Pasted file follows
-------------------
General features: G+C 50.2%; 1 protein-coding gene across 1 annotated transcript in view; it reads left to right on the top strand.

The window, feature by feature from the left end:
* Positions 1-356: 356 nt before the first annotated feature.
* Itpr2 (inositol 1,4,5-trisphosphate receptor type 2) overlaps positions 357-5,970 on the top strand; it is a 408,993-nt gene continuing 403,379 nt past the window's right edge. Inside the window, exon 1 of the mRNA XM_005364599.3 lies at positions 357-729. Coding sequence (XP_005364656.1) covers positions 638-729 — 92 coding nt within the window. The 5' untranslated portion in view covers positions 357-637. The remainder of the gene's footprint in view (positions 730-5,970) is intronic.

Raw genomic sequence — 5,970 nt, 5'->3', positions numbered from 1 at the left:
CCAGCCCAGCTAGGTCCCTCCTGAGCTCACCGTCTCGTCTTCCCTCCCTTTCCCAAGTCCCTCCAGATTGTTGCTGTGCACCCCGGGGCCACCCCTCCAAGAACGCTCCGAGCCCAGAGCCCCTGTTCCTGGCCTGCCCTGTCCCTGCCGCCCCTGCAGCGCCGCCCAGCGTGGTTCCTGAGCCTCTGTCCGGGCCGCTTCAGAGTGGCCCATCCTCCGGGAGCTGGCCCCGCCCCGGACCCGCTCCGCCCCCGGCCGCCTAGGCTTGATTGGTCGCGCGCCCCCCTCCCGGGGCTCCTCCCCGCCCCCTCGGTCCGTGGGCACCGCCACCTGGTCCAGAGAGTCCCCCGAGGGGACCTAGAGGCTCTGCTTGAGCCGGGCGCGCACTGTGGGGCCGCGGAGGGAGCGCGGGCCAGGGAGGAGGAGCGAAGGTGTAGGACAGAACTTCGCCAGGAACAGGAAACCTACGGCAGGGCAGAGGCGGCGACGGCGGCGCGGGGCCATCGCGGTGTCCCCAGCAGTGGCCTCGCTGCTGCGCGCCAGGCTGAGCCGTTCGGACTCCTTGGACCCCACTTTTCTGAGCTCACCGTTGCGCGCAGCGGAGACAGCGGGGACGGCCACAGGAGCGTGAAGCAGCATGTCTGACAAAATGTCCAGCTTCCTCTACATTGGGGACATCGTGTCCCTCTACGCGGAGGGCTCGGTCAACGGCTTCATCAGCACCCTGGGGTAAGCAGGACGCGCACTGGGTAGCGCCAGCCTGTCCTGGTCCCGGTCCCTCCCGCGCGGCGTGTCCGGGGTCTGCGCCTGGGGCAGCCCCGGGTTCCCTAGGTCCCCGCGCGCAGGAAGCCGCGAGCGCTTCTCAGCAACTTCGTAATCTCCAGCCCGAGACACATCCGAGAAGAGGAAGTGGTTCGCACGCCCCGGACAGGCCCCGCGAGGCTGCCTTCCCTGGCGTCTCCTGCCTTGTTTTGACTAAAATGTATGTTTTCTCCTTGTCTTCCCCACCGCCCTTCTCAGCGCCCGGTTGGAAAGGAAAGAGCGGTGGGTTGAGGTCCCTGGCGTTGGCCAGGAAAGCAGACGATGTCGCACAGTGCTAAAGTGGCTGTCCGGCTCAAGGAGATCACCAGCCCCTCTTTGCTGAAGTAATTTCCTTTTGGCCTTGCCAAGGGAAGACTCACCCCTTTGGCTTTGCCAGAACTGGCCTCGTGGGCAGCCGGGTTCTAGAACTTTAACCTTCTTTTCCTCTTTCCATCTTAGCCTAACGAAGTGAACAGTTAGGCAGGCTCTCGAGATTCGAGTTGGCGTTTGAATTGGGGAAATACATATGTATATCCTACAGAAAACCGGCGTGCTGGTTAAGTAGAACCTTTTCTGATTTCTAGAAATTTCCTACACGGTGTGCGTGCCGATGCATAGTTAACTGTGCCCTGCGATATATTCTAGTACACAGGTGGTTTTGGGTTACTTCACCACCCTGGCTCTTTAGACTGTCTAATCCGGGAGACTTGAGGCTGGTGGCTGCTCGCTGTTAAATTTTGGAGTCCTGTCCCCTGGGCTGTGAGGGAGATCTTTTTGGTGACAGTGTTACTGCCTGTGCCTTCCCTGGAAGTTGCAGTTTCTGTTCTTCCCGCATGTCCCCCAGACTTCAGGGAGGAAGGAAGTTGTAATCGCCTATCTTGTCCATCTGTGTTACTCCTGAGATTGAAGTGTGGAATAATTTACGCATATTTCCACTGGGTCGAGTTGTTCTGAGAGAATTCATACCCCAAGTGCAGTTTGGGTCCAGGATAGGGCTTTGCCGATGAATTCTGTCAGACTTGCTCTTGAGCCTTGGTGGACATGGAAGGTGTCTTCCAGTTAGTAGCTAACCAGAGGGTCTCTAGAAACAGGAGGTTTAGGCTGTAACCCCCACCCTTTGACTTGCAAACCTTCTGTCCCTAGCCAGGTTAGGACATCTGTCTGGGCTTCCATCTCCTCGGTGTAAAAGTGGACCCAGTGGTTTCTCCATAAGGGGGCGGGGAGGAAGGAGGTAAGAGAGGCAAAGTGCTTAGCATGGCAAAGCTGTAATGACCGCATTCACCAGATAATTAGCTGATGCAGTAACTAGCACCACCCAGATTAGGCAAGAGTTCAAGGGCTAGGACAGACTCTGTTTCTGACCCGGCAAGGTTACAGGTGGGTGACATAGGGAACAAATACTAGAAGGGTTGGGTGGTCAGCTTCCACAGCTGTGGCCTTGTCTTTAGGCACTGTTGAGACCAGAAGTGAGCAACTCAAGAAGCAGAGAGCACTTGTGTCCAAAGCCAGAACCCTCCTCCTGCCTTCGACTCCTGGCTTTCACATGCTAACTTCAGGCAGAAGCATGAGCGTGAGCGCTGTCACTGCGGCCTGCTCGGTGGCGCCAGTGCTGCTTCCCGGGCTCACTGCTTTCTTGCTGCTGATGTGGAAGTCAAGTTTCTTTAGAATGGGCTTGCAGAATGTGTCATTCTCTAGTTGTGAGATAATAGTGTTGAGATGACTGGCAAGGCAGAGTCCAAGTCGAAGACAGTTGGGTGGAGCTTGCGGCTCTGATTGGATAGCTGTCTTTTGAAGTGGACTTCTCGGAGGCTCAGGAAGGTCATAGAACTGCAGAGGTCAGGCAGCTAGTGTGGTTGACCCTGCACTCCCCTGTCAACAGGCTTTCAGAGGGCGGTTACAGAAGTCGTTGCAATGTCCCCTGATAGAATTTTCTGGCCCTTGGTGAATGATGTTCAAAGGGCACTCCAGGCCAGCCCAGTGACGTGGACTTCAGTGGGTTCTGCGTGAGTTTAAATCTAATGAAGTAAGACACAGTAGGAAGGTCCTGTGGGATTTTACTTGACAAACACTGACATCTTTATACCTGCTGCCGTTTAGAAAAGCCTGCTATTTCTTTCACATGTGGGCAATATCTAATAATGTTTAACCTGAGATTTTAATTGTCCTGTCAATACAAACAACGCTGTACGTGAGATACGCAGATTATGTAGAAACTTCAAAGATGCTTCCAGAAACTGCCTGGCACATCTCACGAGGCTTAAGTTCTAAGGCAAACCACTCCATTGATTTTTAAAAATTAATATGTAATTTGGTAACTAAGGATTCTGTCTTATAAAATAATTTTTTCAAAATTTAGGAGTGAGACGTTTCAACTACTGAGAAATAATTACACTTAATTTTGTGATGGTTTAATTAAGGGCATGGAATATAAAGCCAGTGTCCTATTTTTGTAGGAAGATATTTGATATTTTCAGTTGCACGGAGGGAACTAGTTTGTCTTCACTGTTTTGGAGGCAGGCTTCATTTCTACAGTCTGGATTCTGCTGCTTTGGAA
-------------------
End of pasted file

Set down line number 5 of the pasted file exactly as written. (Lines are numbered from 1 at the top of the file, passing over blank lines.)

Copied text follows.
Raw genomic sequence — 5,970 nt, 5'->3', positions numbered from 1 at the left: